It might not look like it at the moment, but in around six weeks this will be the latest addition to Edinburgh’s flourishing bar scene. The Hanging Bat is going to be interesting for any number of reasons – not least what will be behind, and on top of the bar. Yesterday, I spent an hour in the company of Bat gurus Chris and Calum, poking around in the rubble of what used to be Mr Modos and chatting about their intentions. Everything seems to be taking shape – whereas to me it looked a scene of indoor carnage, they knew what each area would look like, and how it would all fit together.
The first thing you notice is the number of different levels. Chris and Calum will be retaining the basic layout, but adding different elements to some of the areas. Glass partitions, murals – a lower area which will be used for meet the brewer events, or for other gatherings. Of course, at the moment this is all theoretical, only recently has the bar been added, for example – but it looks great, decked out in wood, with the kitchens behind. Inspired by Brooklyn craft bars, they’ll be dishing out barbecue food – brisket, pulled pork and the like.
Until now, much of the talk involving the Hanging Bat has been about the on-site microbrewery (which will still be an integral part), and the decision not to serve pints. The latest beer-related point is that when it opens, the counter will have only bespoke, bare, tap handles. No pump clips. No logos. No differentiation. To discover what’s on, beer menus will be on the tables, and a blackboard will show rotating guest beers. To discover what each of the beers might be like, you’ll have to ask.
‘Bars should be places that foster integration’ says Chris, summing it up. Many a time, people pick Tennent’s lager as they turn up somewhere new and that’s all they recognise. Not at the Hanging Bat (which, in any case, won’t be serving Glasgow’s finest). The staff – ten of whom are already in place – will be trained on talking through beer styles with people, based on the customer’s previous experience with beer. It’s an interesting idea, and is quite risky – relying on people to want to experience new things, and try new beers – but there’s certainly a market for it.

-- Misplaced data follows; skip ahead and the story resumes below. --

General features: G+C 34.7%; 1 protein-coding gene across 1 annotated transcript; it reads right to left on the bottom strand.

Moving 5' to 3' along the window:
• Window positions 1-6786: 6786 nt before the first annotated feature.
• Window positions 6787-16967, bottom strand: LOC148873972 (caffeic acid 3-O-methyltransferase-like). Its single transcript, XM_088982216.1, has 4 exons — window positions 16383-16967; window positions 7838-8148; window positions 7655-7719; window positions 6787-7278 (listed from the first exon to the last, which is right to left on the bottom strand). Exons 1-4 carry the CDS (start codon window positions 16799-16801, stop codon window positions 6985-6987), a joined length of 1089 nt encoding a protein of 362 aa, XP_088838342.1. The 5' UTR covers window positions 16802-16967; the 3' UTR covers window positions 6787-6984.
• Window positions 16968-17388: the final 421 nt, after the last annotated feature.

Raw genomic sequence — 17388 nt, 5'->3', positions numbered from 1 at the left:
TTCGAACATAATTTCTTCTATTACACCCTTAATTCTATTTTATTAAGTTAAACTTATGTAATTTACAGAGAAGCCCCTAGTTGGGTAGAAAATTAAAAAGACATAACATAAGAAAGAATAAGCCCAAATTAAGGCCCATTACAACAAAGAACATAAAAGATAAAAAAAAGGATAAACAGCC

The Hanging Bat will carry fourteen keg lines, and six cask – of which four will be handpulls and two gravity dispense. With backgrounds both firmly in the beer camp, learning about the other types of booze has been a major learning curve for Chris and Calum. Wanting to feature as many Scottish producers as possible, the bar will major in the one spirit (other than whisky, championed by the nearby Cloisters) that is really on the rise in Scotland – gin. All others will be catered for, but if you’re a fan of the mother’s ruin, keep an eye out.
The entire project is at that stage where most of the larger pieces are in place, but there’s still time to add small touches. An interesting take on the beer flight, for example. Or a novel alternative to the fancy burgers that many new bars now serve. Pour-over coffee (amongst other varieties) will be provided by the guys who recently opened BrewLab. Homebrewing clubs will be invited to use the brew-kit, when members of the public or visiting brewers aren’t taking up the tankspace. Lots of things seem possible, at the moment.
The Hanging Bat is taking shape, and will open on Monday the 19th of November. Everyone I spoke to confirmed that they were on schedule, so keep that day free in your drinking diary – and keep up to date by following @thehangingbat on Twitter. The launch lineup of beers is on their website.